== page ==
Nowadays, Lord of the Flies is a byword for savagery, a book that illustrates more potently than any other just how low it’s possible for humanity to sink. In The Guardian, Robert McCrum ties the book’s conception to the second World War, arguing that its view of the world was “unimaginable” without Nazi Europe.
Some say 2012 was “the year of the e-single,” and Laura Hazard Owen is here to explain why. While on the topic, you might want to check out Epic Fail, which was our debut into the world of e-singles. Author Mark O’Connell recently sat down with Hazlitt to discuss the book – as well as Guy Fieri.
Scientists confirmed recently that writers are more likely to struggle with mental illness (sometimes, as recently noted, due to syphilis). Since we’re so used to our alcoholic literary greats, and a smattering of suicidal ones (Plath, Woolf, Thompson, Wallace–and many more), this comes as no great surprise. On a happier note, a new study using fMRIs and MFA students has found that writers show different brain patterns than “normal people” just writing: in fact they resemble “expert” thinking patterns of all professionals doing what they’re best at–musicians, athletes, competitive Scrabble players. I don’t know if I’m happier to learn the fMRIs found no gaping black holes, or that MFAs do in fact teach you something.
Our own Garth Risk Hallberg’s City on Fire is almost here. While we wait, read Boris Kachka’s profile of Hallberg for Vulture, about the expectation surrounding his highly anticipated 944-page debut novel and the experience of writing a book that is “unpublishably long.” We’ll be publishing our own illuminating interview with Hallberg on Monday.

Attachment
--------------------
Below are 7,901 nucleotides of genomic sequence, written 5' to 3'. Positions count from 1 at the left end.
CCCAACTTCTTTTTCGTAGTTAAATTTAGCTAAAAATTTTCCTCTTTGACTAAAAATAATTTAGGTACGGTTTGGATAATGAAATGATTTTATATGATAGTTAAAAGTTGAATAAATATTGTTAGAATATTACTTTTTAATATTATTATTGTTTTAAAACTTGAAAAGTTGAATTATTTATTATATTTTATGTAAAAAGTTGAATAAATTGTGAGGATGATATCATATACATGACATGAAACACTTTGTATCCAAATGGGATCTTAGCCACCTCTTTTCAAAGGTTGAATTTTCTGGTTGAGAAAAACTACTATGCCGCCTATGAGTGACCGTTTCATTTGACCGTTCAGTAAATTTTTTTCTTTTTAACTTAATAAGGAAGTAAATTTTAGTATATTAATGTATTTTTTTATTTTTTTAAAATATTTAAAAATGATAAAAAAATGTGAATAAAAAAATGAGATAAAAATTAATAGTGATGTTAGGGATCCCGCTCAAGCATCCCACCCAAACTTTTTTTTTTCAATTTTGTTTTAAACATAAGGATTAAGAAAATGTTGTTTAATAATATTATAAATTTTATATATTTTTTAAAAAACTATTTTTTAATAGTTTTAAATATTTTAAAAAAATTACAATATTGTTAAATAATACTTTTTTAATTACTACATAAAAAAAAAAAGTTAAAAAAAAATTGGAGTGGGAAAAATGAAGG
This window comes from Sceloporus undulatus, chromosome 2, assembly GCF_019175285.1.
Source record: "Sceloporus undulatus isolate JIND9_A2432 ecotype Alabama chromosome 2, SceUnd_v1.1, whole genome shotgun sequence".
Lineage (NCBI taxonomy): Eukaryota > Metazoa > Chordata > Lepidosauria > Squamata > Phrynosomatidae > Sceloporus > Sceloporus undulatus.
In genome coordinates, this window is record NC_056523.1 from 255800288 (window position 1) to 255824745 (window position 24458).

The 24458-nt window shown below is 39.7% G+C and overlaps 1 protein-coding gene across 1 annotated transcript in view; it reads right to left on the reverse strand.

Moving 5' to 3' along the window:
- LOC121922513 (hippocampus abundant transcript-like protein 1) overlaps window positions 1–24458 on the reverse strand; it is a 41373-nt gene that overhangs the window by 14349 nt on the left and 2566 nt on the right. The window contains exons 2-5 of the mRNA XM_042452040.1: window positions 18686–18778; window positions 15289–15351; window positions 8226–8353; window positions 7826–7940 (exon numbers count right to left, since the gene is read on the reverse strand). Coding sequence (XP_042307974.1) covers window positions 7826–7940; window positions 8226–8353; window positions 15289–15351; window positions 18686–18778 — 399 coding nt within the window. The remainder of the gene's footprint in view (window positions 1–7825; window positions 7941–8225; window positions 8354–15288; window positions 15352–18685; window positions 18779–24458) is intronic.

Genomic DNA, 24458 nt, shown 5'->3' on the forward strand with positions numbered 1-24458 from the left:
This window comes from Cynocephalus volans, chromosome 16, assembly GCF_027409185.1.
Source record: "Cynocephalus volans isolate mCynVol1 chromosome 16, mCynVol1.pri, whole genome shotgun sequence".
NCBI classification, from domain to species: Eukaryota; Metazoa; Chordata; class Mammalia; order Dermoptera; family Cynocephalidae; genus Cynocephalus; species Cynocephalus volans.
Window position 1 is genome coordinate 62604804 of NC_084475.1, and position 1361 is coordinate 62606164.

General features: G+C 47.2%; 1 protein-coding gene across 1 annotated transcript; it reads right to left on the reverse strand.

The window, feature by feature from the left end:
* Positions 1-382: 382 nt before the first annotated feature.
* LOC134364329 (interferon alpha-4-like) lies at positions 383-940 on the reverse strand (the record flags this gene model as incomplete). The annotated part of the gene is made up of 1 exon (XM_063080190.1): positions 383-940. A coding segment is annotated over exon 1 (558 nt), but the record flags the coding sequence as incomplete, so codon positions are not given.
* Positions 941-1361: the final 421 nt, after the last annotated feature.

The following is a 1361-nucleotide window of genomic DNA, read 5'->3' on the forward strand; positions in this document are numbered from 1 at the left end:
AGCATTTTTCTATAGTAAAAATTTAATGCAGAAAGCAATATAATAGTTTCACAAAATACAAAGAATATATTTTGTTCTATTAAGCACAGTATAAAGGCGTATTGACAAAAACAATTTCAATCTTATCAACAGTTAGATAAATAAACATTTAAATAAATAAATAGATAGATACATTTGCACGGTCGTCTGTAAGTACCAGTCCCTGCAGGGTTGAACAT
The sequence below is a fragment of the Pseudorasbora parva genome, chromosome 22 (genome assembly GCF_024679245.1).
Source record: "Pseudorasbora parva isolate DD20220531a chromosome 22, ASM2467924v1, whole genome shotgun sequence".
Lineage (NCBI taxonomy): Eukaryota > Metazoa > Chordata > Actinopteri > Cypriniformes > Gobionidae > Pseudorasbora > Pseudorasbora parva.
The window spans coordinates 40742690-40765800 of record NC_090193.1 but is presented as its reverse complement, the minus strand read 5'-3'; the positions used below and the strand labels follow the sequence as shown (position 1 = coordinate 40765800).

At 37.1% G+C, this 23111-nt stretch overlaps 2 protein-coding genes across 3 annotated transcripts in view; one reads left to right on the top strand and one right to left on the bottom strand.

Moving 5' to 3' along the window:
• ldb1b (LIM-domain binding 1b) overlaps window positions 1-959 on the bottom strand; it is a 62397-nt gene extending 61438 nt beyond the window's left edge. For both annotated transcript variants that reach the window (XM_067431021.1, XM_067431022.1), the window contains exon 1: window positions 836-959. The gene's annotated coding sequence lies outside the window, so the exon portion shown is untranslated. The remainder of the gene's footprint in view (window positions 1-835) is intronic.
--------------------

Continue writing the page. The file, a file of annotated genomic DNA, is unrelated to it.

Lots of publications — The Millions included — have tackled the differences between reading e-books and physical books. It’s hard to know just what these differences mean for the future of literature. In the Chicago Tribune, John Warner proposes a novel argument (registration required) for why physical books will live on.
“The worst insult people hurl at adoptees is that they are ‘ungrateful’ and should ‘go back’ (to their ‘own’ countries, to their old families). That is the moment when adoption becomes a gift—because that is the moment when it becomes clear that adoption belongs to people like the adoptive parent and not people like the adoptee. We shouldn’t want our birth families, our birth cultures. We should be thankful for being taken from the mothers who bore us. This idea of gratitude can ruin thankfulness. Why should we be grateful?” Matthew Salesses writes about gratitude and luck as an adoptee, over at The Toast. You could also check out Salesses’s Millions essay on novel writing, inciting incidents, adoption, and beginnings.